That “lit surface of history” is a wonderful image of what memoir does, but even more, it’s what good historical writing, like this, is all about.

This would be a good choice for readers who enjoyed The Hare with Amber Eyes: A Hidden Inheritance by Edmund de Waal,  She Left Me the Gun: My Mother’s Life Before Me by Emma Brockes, or Out of Egypt: A Memoir by Andre Aciman.


A Time of Gifts by Patrick Leigh Fermor

Time of GiftsSometimes you get to a book by a circuitous route. I had heard about Patrick Leigh Fermor when I was reading lots of travel writing in the 1990s  but didn’t read his books then. Recently I began reading more about the two World Wars and came across The Ariadne Objective, by Wes Davis, the story of a British undercover operation in Crete during World War II when a handful of amateur British  spies kidnapped a German general. One of those swashbuckling figures was Leigh Fermor; I was intrigued so I picked up a copy of his first memoir, A Time of Gifts, about his travels across Europe in the mid-1930s. I was not disappointed.

Leigh Fermor was only 18 when he hit the road with a knapsack, determined to hike from Rotterdam to Constantinople, using his wits and a few introductions to get by. His parents were willing to send him four pounds a month for expenses. He had been expelled from yet one more school for his free-spirited inability to conform to expectations; it was time for him to make his own way. His father was in India, his mother and sister in England. He tried, briefly, to support himself by writing, but it was no go. Europe beckoned. He bought a ticket on a steamer sailing from the Tower Bridge to the Hook of Holland. On a rainy day in late 1933, several friends saw him off.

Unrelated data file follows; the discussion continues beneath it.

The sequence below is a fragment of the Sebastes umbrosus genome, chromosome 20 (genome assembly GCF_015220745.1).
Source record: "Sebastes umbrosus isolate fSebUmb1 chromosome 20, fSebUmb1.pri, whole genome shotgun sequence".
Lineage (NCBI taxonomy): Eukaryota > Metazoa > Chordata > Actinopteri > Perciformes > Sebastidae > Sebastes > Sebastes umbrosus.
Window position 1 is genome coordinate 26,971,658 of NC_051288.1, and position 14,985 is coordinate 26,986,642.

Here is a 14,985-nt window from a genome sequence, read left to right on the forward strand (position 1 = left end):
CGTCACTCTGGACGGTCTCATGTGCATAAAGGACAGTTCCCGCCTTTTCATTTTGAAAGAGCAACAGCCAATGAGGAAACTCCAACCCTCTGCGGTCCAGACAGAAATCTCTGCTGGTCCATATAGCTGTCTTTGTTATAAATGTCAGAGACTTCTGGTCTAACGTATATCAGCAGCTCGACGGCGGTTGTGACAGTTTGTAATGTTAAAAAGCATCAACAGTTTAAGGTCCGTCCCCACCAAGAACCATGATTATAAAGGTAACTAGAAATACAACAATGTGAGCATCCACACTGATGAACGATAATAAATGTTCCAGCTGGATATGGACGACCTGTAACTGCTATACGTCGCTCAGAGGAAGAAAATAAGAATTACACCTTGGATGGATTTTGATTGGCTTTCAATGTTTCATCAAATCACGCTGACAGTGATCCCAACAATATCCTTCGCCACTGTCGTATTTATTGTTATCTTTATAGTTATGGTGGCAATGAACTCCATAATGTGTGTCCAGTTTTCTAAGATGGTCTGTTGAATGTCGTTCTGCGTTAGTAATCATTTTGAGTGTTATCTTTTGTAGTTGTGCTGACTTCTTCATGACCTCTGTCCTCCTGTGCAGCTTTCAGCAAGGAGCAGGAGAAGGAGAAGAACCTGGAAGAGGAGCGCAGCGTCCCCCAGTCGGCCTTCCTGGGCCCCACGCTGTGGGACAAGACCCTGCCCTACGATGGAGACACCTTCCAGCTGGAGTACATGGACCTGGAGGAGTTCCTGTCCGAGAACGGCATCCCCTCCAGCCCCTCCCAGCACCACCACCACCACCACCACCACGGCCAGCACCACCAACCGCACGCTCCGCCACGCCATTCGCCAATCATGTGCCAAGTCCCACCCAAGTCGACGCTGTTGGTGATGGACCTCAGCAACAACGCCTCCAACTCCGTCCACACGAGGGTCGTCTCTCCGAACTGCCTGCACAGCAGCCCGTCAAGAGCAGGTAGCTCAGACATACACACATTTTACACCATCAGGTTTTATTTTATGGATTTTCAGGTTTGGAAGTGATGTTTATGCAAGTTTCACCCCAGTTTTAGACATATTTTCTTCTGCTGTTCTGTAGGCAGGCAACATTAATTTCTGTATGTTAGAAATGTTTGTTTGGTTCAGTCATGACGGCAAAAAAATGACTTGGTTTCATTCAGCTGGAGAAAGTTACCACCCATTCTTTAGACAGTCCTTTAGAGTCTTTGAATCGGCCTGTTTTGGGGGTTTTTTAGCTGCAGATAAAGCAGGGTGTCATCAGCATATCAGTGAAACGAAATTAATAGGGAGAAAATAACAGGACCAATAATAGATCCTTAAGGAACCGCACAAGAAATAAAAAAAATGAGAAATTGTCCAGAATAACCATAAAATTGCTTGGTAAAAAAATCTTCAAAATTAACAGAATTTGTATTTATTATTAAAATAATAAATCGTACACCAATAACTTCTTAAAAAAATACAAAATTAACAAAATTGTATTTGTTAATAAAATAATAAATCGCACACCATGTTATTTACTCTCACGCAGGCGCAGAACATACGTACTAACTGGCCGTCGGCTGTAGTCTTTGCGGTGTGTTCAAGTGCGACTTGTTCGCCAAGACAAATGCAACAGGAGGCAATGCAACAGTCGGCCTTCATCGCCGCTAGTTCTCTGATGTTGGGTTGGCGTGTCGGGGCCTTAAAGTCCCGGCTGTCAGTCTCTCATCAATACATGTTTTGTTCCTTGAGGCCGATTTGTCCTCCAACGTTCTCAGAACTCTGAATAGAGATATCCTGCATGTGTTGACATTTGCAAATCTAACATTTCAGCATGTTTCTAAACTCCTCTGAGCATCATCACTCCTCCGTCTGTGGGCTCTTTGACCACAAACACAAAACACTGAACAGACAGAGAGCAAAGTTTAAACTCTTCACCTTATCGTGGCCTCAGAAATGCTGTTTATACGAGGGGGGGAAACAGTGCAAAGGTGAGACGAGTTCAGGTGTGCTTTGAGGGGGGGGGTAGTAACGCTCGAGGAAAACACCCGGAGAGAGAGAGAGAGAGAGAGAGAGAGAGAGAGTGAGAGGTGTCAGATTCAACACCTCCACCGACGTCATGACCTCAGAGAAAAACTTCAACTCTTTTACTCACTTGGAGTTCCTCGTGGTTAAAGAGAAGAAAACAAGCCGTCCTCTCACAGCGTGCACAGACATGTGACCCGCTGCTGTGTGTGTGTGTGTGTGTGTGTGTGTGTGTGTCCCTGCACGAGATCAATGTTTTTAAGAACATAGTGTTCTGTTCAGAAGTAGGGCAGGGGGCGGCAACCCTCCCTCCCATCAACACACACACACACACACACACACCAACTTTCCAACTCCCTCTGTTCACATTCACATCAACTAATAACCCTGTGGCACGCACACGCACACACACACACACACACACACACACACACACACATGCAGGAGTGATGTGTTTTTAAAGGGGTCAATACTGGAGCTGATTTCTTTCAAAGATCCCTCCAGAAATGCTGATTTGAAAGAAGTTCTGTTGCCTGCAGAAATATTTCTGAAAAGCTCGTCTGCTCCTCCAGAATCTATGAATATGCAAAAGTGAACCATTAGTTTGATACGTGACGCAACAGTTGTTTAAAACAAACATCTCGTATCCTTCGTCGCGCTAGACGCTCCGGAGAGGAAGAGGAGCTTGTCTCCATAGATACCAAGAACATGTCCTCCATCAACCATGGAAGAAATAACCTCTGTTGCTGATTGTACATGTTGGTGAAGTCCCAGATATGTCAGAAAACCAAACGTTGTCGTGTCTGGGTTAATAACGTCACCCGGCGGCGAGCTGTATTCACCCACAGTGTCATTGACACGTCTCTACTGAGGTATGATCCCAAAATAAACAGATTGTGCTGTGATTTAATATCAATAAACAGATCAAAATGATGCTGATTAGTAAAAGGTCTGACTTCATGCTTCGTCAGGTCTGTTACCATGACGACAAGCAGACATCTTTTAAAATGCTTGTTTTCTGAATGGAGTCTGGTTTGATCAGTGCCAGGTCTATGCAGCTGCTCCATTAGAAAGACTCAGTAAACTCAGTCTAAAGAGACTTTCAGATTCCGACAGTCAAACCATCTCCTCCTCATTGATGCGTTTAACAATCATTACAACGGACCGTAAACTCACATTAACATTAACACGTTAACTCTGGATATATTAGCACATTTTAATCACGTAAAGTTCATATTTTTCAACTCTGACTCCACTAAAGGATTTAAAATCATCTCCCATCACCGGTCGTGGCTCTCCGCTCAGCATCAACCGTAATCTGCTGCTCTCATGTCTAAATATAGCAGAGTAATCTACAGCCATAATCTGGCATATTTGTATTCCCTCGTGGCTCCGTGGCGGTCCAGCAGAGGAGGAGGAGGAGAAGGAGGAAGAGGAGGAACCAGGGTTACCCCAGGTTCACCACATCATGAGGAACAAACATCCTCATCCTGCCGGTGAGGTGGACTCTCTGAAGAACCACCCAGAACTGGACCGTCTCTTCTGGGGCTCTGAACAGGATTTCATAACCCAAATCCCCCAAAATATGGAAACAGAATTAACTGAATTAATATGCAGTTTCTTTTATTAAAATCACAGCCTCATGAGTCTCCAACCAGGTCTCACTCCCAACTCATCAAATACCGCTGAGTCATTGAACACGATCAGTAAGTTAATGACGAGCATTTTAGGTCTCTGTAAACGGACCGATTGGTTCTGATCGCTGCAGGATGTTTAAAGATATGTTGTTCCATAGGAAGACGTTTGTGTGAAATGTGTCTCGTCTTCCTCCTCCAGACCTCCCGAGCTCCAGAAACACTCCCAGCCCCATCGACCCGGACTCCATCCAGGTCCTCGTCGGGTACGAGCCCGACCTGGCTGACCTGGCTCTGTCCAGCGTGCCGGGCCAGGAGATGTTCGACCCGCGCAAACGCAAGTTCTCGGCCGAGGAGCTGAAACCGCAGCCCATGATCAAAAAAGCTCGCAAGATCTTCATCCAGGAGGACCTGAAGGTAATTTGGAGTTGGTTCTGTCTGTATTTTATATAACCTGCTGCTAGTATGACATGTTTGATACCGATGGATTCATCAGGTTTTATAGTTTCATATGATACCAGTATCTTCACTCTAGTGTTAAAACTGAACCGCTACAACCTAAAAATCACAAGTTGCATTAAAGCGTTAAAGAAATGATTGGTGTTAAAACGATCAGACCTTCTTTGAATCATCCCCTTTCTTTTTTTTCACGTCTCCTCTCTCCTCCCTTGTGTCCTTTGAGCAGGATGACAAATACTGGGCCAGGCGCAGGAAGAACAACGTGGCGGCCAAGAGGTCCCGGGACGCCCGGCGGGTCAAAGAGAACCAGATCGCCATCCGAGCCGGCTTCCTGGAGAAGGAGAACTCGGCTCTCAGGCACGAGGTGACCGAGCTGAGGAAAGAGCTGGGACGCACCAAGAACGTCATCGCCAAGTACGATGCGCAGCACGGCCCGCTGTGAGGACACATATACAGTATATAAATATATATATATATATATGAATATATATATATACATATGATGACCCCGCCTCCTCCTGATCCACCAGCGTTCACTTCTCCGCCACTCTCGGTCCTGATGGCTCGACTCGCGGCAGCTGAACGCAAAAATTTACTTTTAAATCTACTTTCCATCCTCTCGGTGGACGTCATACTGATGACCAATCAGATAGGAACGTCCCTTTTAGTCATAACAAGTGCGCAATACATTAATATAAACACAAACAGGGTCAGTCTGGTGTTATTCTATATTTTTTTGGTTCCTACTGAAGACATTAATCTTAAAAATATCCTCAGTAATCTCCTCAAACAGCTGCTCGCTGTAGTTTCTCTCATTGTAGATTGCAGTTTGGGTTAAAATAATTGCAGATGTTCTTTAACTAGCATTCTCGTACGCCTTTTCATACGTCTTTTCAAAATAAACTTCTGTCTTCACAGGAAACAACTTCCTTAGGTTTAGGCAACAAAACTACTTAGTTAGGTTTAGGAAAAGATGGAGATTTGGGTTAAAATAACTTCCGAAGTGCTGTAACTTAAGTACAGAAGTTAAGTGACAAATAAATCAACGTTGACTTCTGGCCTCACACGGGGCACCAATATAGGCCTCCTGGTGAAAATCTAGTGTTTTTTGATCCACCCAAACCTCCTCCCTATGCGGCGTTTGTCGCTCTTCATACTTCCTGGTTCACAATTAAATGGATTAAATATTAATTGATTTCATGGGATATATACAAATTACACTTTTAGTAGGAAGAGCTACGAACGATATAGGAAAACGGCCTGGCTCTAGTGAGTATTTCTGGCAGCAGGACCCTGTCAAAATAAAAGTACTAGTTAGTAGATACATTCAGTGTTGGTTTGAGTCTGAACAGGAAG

The delight of this memoir–the first of  two volumes–is in Leigh Fermor’s brilliant, evocative writing and the adventures he had. Ready for whatever came his way, willing to talk to people of all types and stations in life, curious about everything, he made friends wherever he went and put up with all the privations of a life on the road with minimal cash. Of course, 1933 was when it all began to go sour in Europe, so we get some insight into the political situation as well.

The writing is extraordinary:  here are a few sentences from his description of traveling through London in cab on the rainy day he left:

“A thousand glittering umbrellas were tilted over a thousand bowler hats in Piccadilly; the Jermyn Street shops, distorted by streaming water, had become a submarine arcade; and the clubmen of Pall Mall, with china tea and anchovy toast in mind, were scuttling for sanctuary up the steps of their clubs. Blown askew, the  Trafalgar Square fountains twirled like mops…”